SecRule REQUEST_FILENAME|ARGS_NAMES|ARGS|XML:/* "[\;\|\`]\W*?\bmail\b" \
     "phase:2,rev:'2.1.1',capture,t:none,t:htmlEntityDecode,t:compressWhitespace,t:lowercase,ctl:auditLogParts=+E,block,msg:'System Command Injection',id:'958895',tag:'WEB_ATTACK/COMMAND_INJECTION',tag:'WASCTC/WASC-31',tag:'OWASP_TOP_10/A1',tag:'PCI/6.5.2',logdata:'%{TX.0}',severity:'2',setvar:'tx.msg=%{rule.msg}',setvar:tx.anomaly_score=+%{tx.critical_anomaly_score},setvar:tx.command_injection_score=+%{tx.critical_anomaly_score},setvar:tx.%{rule.id}-WEB_ATTACK/COMMAND_INJECTION-%{matched_var_name}=%
{tx.0}"

SecRuleUpdateTargetById 958895 !ARGS:email The effective resulting rule in the previous example will append the target to the end of the variable list as follows:

SecRule REQUEST_FILENAME|ARGS_NAMES|ARGS|XML:/*|!ARGS:email "[\;\|\`]\W*?\bmail\b" \
     "phase:2,rev:'2.1.1',capture,t:none,t:htmlEntityDecode,t:compressWhitespace,t:lowercase,ctl:auditLogParts=+E,block,msg:'System Command Injection',id:'958895',tag:'WEB_ATTACK/COMMAND_INJECTION',tag:'WASCTC/WASC-31',tag:'OWASP_TOP_10/A1',tag:'PCI/6.5.2',logdata:'%{TX.0}',severity:'2',setvar:'tx.msg=%{rule.msg}',setvar:tx.anomaly_score=+%{tx.critical_anomaly_score},setvar:tx.command_injection_score=+%{tx.critical_anomaly_score},setvar:tx.%{rule.id}-WEB_ATTACK/COMMAND_INJECTION-%{matched_var_name}=%
{tx.0}"

Note that is is also possible to use regular expressions in the target specification:

SecRuleUpdateTargetById 981172 "!REQUEST_COOKIES:/^appl1_.*/"

Explicitly Replacing Targets

You can also entirely replace the target list to something more appropriate for your environment. For example, lets say you want to inspect REQUEST_URI instead of REQUEST_FILENAME, you could do this:

SecRule REQUEST_FILENAME|ARGS_NAMES|ARGS|XML:/* "[\;\|\`]\W*?\bmail\b" \
     "phase:2,rev:'2.1.1',capture,t:none,t:htmlEntityDecode,t:compressWhitespace,t:lowercase,ctl:auditLogParts=+E,block,msg:'System Command Injection',id:'958895',tag:'WEB_ATTACK/COMMAND_INJECTION',tag:'WASCTC/WASC-31',tag:'OWASP_TOP_10/A1',tag:'PCI/6.5.2',logdata:'%{TX.0}',severity:'2',setvar:'tx.msg=%{rule.msg}',setvar:tx.anomaly_score=+%{tx.critical_anomaly_score},setvar:tx.command_injection_score=+%{tx.critical_anomaly_score},setvar:tx.%{rule.id}-WEB_ATTACK/COMMAND_INJECTION-%{matched_var_name}=%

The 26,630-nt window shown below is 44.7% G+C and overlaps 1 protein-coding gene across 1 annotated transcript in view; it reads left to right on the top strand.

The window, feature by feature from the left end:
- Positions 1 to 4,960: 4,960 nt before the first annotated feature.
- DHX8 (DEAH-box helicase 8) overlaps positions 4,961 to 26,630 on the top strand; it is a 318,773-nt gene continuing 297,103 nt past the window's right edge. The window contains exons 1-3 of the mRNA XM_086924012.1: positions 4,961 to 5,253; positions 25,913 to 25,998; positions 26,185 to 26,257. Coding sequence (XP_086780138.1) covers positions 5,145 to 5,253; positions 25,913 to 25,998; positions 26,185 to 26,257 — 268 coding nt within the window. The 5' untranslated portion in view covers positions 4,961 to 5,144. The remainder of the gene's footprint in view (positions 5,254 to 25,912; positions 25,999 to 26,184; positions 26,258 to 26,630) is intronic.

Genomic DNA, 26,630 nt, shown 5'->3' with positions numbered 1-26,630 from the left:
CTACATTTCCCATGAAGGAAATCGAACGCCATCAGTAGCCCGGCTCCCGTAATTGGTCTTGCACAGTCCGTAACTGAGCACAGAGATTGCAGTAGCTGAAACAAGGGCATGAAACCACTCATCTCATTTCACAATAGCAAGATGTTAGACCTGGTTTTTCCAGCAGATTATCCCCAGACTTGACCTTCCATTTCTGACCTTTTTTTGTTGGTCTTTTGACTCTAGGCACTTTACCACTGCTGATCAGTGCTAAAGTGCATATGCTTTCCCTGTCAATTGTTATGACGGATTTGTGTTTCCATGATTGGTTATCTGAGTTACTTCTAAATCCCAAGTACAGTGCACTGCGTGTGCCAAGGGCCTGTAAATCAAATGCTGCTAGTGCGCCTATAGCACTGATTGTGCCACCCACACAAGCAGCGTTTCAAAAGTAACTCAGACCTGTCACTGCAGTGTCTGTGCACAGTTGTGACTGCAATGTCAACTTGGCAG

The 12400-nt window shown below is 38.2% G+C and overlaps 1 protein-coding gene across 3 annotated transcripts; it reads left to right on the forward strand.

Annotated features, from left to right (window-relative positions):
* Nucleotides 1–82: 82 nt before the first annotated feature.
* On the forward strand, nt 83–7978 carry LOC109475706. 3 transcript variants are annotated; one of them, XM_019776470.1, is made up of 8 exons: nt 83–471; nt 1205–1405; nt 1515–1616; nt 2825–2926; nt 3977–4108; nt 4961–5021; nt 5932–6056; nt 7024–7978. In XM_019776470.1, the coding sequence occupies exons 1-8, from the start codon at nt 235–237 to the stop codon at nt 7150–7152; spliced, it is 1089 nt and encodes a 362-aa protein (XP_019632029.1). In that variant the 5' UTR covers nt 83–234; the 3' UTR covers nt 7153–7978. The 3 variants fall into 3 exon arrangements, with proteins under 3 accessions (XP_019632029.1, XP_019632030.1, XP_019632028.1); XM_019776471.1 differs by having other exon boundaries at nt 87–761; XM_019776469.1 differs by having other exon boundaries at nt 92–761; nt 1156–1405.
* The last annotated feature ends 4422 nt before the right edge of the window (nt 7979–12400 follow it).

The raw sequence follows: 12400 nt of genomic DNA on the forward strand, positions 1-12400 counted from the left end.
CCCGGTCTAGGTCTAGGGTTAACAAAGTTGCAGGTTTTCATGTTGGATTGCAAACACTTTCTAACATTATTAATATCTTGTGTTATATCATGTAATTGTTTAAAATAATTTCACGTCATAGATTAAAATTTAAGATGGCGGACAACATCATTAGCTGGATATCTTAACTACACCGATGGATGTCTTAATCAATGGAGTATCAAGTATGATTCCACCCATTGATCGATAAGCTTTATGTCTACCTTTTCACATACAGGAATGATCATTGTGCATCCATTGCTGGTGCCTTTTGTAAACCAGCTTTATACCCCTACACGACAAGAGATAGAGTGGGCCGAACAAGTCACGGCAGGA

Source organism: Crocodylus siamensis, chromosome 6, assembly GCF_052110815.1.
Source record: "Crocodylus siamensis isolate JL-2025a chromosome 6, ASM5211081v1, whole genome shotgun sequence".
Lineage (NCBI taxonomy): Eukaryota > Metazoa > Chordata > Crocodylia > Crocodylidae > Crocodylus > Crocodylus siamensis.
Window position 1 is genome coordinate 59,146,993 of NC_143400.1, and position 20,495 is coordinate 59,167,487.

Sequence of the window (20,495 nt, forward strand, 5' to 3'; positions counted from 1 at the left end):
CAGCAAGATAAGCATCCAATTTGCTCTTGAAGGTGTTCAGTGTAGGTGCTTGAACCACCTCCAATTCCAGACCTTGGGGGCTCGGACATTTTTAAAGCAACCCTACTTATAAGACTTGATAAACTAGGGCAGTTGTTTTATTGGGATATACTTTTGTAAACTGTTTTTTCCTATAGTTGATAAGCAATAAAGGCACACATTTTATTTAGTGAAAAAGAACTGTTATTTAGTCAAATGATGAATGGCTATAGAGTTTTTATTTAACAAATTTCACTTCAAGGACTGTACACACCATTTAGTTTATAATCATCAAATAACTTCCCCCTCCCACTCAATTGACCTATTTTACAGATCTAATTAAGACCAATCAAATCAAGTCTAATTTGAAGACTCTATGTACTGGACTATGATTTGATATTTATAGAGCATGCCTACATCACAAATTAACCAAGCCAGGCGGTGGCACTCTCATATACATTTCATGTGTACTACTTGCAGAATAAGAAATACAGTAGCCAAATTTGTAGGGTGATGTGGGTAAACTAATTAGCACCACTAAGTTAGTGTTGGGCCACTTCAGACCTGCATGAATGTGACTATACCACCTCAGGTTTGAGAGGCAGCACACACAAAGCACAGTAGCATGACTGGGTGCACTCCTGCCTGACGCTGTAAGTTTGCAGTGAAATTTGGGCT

{tx.0}"

SecRuleUpdateTargetById 958895 REQUEST_URI REQUEST_FILENAME

The effective resulting rule in the previous example replaces the target in the begin of the variable list as follows:

SecRule REQUEST_URI|ARGS_NAMES|ARGS|XML:/* "[\;\|\`]\W*?\bmail\b" \
     "phase:2,rev:'2.1.1',capture,t:none,t:htmlEntityDecode,t:compressWhitespace,t:lowercase,ctl:auditLogParts=+E,block,msg:'System Command Injection',id:'958895',tag:'WEB_ATTACK/COMMAND_INJECTION',tag:'WASCTC/WASC-31',tag:'OWASP_TOP_10/A1',tag:'PCI/6.5.2',logdata:'%{TX.0}',severity:'2',setvar:'tx.msg=%{rule.msg}',setvar:tx.anomaly_score=+%{tx.critical_anomaly_score},setvar:tx.command_injection_score=+%{tx.critical_anomaly_score},setvar:tx.%{rule.id}-WEB_ATTACK/COMMAND_INJECTION-%{matched_var_name}=%
{tx.0}"

Note : You could also do the same by using the ctl action with the ruleRemoveById directive. That would be useful if you want to only update the targets for a particular URL, thus conditionally appending targets.

SecRuleUpdateTargetByMsg